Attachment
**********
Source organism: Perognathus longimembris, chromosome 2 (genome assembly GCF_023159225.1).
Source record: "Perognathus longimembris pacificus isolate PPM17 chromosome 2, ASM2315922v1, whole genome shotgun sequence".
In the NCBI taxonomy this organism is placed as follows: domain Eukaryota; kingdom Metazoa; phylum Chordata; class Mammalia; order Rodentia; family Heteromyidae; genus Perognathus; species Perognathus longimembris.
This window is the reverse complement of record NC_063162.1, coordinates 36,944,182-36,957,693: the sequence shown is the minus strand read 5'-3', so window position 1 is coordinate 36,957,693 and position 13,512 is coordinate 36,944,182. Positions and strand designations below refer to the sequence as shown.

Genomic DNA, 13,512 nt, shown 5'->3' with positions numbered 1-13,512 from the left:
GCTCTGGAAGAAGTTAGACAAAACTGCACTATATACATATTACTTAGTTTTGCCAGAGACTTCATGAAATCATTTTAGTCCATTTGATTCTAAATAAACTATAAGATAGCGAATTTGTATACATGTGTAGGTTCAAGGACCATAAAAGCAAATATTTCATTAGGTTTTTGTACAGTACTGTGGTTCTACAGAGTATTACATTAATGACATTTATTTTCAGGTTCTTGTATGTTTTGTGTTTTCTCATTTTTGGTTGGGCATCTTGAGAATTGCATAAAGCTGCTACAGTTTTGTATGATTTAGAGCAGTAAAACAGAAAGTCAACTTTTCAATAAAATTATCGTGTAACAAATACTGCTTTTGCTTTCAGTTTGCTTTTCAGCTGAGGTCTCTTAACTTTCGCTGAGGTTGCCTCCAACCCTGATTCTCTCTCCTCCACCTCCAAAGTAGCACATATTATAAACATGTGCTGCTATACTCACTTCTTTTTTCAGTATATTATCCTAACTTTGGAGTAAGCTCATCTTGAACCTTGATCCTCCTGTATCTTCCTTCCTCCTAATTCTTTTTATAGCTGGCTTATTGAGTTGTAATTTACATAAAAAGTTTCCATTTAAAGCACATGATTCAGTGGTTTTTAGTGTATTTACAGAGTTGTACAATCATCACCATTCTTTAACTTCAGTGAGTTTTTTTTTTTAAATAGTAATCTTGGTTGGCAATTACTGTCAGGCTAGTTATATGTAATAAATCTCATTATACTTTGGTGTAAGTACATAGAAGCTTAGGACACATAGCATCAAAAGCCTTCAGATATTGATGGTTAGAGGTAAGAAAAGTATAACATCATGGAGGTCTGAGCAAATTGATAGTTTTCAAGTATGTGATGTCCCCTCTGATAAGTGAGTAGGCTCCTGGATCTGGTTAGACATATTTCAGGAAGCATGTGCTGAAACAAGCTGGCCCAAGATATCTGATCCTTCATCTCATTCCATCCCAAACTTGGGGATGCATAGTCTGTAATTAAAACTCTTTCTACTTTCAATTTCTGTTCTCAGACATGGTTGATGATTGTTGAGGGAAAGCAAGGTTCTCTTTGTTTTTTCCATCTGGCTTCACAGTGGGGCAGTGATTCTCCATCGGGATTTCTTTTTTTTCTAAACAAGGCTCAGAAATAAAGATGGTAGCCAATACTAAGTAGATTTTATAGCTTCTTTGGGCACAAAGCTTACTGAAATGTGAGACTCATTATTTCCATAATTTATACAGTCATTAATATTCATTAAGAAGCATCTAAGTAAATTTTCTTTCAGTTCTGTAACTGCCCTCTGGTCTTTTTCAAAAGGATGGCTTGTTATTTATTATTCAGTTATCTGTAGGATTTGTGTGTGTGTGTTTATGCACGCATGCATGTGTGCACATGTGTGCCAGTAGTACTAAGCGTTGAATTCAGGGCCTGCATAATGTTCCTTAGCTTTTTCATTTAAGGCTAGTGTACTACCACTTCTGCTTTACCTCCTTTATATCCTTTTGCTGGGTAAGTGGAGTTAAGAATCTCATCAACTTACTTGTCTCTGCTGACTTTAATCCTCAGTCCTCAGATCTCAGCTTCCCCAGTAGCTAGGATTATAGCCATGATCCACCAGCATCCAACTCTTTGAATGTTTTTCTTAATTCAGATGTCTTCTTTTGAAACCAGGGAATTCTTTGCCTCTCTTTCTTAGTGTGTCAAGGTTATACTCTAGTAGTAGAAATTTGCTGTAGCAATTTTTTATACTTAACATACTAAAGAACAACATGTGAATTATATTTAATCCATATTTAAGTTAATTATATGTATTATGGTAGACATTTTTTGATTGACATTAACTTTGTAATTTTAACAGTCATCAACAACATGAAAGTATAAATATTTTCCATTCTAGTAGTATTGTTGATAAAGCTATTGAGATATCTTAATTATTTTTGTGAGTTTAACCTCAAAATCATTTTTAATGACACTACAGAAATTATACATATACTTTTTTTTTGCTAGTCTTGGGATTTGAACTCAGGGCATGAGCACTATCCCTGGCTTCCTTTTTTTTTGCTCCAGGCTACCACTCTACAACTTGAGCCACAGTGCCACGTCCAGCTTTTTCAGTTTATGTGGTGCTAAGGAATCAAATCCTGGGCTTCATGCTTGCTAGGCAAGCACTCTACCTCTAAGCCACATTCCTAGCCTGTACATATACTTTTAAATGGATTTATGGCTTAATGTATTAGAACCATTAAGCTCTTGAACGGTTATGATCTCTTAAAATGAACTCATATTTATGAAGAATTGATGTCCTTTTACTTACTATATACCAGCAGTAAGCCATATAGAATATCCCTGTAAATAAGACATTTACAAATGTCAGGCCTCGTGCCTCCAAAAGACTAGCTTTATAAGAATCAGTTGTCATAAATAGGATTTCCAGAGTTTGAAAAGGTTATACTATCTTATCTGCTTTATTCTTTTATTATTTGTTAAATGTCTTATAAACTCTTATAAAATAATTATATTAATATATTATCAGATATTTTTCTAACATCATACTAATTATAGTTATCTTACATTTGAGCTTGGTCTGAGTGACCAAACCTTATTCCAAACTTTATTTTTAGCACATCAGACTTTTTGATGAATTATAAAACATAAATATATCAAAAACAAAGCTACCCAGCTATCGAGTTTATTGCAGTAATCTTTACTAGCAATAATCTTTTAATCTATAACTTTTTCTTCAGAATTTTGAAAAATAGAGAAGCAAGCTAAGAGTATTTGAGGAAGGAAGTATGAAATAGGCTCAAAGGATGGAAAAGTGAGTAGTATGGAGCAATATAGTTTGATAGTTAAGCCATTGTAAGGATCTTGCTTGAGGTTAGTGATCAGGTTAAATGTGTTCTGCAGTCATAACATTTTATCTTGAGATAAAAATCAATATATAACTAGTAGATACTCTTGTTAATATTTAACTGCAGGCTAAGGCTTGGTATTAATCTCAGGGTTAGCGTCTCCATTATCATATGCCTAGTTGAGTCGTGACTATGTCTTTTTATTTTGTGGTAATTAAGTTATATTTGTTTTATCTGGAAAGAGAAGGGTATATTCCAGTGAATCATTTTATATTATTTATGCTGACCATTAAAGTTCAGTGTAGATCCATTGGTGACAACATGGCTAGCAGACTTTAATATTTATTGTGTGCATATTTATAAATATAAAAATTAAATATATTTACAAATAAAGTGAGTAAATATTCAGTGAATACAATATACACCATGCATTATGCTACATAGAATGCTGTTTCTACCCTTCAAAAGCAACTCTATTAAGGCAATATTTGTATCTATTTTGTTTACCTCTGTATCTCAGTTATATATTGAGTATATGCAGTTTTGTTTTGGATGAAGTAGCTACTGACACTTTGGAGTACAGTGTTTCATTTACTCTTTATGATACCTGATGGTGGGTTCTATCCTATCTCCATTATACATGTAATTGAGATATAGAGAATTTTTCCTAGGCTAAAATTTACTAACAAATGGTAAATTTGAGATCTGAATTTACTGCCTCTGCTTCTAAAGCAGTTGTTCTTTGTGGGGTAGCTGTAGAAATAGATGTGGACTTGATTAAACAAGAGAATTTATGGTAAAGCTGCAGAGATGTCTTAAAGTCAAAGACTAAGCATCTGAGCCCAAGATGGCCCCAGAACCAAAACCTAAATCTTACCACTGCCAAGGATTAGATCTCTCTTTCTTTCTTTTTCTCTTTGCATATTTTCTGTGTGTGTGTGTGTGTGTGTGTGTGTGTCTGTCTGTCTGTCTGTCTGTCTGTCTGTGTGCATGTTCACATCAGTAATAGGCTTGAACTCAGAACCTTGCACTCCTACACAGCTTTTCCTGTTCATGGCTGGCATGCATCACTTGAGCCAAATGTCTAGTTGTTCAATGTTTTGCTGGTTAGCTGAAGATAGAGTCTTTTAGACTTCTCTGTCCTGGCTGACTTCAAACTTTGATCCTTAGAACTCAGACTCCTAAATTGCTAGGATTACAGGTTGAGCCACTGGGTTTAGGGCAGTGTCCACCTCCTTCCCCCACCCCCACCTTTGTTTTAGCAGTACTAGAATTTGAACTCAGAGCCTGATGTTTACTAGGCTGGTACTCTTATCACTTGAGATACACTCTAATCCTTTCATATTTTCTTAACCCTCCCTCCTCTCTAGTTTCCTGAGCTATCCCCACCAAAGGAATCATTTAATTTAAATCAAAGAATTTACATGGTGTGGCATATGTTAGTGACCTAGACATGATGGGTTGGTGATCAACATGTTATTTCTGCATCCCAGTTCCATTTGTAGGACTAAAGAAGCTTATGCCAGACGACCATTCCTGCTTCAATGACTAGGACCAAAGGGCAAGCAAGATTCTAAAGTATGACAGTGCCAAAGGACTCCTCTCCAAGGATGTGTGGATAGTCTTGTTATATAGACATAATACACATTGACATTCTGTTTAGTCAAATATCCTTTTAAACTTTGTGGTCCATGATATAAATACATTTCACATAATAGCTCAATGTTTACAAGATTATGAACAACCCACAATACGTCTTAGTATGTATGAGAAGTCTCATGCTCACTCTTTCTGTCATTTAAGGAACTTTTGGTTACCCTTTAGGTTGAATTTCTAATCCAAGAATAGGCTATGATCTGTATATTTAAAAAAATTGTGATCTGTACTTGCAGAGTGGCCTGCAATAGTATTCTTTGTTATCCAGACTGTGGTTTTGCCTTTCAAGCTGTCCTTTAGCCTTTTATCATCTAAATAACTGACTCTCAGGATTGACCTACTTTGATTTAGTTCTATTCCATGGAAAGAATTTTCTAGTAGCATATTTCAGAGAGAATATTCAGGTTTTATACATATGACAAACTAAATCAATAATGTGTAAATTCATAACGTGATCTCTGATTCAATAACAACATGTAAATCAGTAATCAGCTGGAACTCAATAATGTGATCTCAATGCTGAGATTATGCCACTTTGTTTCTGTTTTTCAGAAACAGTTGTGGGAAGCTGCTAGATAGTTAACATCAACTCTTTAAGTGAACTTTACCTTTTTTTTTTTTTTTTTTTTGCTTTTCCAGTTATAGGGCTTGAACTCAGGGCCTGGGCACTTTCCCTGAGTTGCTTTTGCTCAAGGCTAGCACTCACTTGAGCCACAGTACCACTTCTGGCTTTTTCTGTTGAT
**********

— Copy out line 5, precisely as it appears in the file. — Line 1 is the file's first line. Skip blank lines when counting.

Genomic DNA, 13,512 nt, shown 5'->3' with positions numbered 1-13,512 from the left: